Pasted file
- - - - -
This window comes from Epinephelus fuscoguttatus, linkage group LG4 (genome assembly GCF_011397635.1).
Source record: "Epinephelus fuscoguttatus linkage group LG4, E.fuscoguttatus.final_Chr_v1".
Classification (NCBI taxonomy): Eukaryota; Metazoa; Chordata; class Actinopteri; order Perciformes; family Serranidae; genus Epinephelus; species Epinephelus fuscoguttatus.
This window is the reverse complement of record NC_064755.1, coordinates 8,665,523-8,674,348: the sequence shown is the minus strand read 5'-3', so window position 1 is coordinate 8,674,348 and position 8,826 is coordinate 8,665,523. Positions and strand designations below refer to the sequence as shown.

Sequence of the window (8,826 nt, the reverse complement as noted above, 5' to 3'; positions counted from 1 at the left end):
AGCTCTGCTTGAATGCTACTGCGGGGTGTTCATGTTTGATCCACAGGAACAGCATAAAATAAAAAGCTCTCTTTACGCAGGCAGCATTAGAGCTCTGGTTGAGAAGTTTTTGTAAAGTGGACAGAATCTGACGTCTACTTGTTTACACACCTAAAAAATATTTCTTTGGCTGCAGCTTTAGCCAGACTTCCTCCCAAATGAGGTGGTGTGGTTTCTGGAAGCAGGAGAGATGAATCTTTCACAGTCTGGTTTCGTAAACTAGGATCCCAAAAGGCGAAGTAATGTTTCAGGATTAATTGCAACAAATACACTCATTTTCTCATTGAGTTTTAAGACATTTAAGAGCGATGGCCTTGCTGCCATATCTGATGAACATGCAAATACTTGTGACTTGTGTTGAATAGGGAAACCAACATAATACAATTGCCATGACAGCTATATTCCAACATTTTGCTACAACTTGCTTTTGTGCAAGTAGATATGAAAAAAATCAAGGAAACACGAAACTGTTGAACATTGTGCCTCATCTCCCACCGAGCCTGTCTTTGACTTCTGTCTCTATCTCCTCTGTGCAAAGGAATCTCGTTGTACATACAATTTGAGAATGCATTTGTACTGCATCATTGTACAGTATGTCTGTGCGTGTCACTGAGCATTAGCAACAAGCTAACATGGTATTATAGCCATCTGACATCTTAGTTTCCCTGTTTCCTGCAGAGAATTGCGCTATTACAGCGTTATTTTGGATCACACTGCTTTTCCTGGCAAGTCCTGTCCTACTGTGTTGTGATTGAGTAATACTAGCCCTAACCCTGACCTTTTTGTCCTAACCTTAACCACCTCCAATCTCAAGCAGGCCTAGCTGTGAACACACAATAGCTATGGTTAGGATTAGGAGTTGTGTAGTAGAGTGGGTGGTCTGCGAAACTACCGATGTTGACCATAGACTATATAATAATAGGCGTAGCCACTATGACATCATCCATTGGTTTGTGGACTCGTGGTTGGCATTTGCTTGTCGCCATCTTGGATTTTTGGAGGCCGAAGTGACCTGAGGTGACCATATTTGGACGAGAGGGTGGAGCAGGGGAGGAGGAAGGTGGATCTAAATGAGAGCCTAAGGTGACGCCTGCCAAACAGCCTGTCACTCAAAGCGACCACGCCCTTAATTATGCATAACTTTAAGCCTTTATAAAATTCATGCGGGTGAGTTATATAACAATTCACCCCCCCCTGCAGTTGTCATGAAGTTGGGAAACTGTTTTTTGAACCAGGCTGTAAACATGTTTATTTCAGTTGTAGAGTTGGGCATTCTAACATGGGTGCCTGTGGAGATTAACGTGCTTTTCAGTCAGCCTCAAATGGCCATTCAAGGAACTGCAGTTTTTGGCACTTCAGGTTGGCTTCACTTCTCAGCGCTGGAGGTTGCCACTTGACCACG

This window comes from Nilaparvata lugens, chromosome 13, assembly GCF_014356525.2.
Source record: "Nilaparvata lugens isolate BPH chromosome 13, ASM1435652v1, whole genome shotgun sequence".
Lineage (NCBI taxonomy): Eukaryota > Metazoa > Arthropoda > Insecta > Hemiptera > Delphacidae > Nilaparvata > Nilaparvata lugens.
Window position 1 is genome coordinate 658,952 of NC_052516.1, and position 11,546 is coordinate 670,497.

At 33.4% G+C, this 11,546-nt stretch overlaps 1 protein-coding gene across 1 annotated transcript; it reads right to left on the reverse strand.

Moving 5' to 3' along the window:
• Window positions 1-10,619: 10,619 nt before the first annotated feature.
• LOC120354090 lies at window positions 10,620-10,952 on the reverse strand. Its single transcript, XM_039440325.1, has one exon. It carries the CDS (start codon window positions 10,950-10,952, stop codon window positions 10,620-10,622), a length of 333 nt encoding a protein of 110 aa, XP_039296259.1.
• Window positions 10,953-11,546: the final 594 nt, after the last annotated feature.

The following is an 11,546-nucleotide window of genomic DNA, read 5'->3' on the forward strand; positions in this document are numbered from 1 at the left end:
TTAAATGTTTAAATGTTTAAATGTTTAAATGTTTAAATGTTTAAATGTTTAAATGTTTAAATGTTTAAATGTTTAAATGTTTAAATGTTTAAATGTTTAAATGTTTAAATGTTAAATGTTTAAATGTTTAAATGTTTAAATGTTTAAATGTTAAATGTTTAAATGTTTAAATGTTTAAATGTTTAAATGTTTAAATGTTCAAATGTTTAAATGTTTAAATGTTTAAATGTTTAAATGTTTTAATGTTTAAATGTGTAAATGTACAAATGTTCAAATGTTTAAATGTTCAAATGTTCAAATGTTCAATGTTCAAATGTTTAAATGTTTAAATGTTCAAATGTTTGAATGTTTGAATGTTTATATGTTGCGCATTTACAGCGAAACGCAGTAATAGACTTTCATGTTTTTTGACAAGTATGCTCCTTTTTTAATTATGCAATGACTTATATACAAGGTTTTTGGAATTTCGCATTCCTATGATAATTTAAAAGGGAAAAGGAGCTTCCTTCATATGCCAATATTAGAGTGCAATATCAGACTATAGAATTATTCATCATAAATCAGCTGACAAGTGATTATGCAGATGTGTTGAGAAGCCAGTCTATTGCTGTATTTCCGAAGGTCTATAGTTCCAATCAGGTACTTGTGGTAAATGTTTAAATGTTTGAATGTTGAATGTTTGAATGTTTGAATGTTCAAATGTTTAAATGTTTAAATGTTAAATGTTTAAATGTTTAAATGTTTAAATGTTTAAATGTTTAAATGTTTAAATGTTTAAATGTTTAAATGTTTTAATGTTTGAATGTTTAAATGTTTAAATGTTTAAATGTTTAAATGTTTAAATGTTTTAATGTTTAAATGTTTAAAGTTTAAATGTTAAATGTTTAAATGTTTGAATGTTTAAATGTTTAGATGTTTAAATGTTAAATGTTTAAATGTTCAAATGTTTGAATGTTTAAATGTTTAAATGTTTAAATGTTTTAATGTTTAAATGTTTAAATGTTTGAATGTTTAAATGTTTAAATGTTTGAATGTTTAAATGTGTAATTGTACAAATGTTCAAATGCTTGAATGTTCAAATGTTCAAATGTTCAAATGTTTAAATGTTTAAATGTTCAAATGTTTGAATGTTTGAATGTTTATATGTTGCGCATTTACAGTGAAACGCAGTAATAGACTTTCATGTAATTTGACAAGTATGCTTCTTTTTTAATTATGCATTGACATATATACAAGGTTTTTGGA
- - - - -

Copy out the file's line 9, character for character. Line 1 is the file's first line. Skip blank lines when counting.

Lineage (NCBI taxonomy): Eukaryota > Metazoa > Arthropoda > Insecta > Hemiptera > Delphacidae > Nilaparvata > Nilaparvata lugens.